Category Archives: Catholicism

Redemption Through Reflection (Review: “Remembering God’s Mercy”)

We all have memories of things we’d rather forget. Some things are embarrassing. Some are painful. Some are traumatic. Dawn Eden is no stranger to the latter, as she revealed in her previous books about chaste love (The Thrill of the Chaste and its recent Catholic edition) and about healing sexual wounds with the help of the saints. Many times, we are tempted to avoid even thinking about terrible things we have experienced. For those who experience post-traumatic stress disorder (PTSD), just not thinking about it is not an option. Rather than try to avoid these memories, Eden encourages readers to redeem their pain. The One who redeemed our fallen human race can take our painful memories and turn them into opportunities for purification. With some help from St. Ignatius of Loyola, Pope Francis, and a few other heavenly witnesses, Eden offers Remembering God’s Mercy, a rich guide to healing memories and opening ourselves up to the grace of God.


Public domain image from Pixabay.

Read the rest at ATX Catholic.

How Bad Catechesis Happened and How to Fix It (Review of Msgr. Charles Pope)

You can take the teacher of out of the classroom, but you can’t take the teacher out of the heart. It has been many years since I taught full-time. I still have the heart of a teacher. My work with RCIA while I was in campus ministry was one of the best ways I’ve discovered to combine my background in education, my love for Jesus Christ, and my call to serve the Church and the world. Classroom teaching and campus ministry aren’t things I’m interested in doing full-time right now. Someday, though, God willing, I hope to get married and raise up some little souls of my own. I might not be the one who teaches my children how to write a five-paragraph essay (although I absolutely still could), but I hope to be one of the ones who teaches them about Jesus.


CC0 from Unsplash.

When I was in grad school, it was impressed upon us that parents are the primary educators of their children. As Catholic school teachers, we were outsourced labor. Valuable, enthusiastic, subject-matter expert labor, but outsourced nonetheless. Ideally, parents would educate their own children in all things, and especially in the things of the Lord. It is this point that Msgr. Charles Pope of the Archdiocese of Washington stresses in his recent essays about the four big mistakes we’ve made with catechesis and how to fix them. Although, there is no cure-all solution to generations of catechetical weakness, his idea is a step in the right direction.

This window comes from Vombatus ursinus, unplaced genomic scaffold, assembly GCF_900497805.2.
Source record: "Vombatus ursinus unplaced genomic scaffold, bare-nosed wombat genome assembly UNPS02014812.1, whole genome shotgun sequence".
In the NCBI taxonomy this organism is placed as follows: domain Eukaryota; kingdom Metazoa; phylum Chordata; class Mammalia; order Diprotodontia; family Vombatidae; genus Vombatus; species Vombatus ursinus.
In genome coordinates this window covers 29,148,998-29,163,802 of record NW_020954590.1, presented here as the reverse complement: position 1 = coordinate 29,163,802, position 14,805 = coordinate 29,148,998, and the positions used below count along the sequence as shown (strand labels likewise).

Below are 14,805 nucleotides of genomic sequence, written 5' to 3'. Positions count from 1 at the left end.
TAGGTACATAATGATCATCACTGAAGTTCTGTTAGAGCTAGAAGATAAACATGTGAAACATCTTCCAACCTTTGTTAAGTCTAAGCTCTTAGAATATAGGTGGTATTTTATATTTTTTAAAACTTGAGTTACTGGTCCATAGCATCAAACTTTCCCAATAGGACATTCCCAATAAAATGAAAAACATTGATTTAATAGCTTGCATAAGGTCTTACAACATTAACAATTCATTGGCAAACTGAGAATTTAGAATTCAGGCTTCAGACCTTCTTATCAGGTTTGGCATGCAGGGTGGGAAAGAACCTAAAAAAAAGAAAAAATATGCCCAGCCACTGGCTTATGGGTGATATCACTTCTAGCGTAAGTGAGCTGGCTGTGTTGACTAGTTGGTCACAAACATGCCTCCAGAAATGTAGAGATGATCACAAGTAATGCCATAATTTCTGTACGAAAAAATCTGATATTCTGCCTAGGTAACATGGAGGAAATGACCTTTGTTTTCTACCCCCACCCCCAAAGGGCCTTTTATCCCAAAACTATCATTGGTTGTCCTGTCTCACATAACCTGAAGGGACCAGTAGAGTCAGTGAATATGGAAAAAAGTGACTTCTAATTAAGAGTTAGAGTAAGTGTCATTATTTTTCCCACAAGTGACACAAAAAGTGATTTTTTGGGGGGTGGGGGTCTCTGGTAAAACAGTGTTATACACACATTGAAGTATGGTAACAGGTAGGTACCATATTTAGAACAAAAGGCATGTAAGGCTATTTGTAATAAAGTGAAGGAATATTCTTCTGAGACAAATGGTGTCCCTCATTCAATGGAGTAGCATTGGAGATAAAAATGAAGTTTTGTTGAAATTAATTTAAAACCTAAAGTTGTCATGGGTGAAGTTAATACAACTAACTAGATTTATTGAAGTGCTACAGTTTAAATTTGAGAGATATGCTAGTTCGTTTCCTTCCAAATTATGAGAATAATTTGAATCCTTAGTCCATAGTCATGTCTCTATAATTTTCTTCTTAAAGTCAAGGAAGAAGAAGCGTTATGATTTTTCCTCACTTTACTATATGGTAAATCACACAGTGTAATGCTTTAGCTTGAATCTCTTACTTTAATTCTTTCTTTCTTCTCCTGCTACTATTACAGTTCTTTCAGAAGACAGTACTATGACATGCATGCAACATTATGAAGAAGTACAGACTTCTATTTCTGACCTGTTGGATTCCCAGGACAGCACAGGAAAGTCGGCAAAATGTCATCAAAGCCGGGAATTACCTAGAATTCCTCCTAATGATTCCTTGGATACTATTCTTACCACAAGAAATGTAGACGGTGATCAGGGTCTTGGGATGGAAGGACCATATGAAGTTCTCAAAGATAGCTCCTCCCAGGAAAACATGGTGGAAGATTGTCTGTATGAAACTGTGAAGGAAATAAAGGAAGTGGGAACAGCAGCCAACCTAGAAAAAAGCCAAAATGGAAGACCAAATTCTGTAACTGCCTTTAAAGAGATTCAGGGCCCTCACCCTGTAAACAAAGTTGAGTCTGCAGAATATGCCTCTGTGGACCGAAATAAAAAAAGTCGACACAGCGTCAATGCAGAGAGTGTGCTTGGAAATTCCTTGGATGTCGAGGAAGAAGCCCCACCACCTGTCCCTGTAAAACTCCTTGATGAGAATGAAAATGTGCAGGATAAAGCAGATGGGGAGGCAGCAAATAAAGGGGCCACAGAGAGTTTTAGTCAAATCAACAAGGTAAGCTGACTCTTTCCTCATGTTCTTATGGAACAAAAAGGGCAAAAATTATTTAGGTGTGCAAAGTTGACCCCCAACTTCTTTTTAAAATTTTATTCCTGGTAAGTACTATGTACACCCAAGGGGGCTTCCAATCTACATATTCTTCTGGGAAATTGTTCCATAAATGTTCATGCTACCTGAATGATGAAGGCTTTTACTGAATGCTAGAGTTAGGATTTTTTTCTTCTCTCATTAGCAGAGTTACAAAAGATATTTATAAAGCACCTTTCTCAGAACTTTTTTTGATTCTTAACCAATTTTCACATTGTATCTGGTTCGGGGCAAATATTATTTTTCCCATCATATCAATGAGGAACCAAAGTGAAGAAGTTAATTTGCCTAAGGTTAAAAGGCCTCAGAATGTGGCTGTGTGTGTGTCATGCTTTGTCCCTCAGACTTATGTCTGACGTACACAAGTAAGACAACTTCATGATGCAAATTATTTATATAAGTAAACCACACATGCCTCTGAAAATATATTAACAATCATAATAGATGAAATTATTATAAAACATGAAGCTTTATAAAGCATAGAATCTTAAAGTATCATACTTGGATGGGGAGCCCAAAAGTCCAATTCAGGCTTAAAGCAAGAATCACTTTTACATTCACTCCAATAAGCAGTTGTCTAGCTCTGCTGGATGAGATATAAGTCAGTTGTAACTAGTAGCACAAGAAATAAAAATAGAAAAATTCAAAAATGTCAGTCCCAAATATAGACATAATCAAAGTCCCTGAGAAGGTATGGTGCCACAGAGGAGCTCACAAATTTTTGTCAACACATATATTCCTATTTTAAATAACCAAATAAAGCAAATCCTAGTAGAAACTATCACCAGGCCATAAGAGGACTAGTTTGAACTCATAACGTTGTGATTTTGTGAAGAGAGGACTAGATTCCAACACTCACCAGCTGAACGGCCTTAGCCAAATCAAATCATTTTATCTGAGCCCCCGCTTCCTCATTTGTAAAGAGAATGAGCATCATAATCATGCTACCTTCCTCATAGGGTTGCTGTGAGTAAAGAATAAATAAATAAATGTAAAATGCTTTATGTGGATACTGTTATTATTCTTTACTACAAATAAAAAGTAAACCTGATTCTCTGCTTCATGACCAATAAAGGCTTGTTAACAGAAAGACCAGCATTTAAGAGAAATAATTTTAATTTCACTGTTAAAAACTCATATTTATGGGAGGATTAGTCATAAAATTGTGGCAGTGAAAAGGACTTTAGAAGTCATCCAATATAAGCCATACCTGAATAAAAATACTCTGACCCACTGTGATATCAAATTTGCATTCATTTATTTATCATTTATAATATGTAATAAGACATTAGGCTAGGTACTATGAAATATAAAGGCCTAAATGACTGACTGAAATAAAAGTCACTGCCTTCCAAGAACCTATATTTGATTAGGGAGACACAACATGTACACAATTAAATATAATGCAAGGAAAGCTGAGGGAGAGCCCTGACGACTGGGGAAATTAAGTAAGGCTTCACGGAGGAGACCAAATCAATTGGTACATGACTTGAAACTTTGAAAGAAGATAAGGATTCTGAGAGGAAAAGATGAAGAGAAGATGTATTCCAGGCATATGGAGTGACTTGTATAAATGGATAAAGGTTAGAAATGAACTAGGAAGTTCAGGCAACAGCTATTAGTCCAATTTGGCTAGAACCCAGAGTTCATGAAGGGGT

Read the rest at ATX Catholic.

We Are All Teachers of Virtue (A Response to Archbishop Cordileone’s “Knowledge, Virtue, and Holiness”)

You may remember the news headlines about Archbishop Salvatore Cordileone of the Archdiocese of San Francisco. They focused on the bristling of some archdiocesan school teachers at the prospect of having to sign a statement affirming their support of the Catholic faith. As a former Catholic high school teacher myself, I thought it was much ado about nothing. I signed a similar statement when I was teaching. It was made clear to all us faculty that, as part of the mission of our Catholic school, we were expected not to do anything to publicly contradict Church teaching. Furthermore, the Catholics among us were expected to be examples of adult faith, and all of us were there to educate the whole person.

That was true when I was a teacher by profession, and it remains true now that I am only a teacher at heart.

books on stairs

The bottom line is that Catholic education ought to be about more than just testing, numbers, and classrooms. As I learned in ed school, we teach students subjects, so we teach students first. Do you realize that, as an adult (or even a member of your parish’s youth group mentoring younger kids), you are a teacher, too?

I recently read the full text of an address that Archbishop Cordileone gave at a convocation of Catholic high school teachers, titled “Knowledge, Virtue, and Holiness”, just over a year ago. I found it inspiring. It spoke to my heart as a lifelong educator and as a Christian. I hope to share some of the archbishop’s inspiration with you.

Read the rest at ATX Catholic.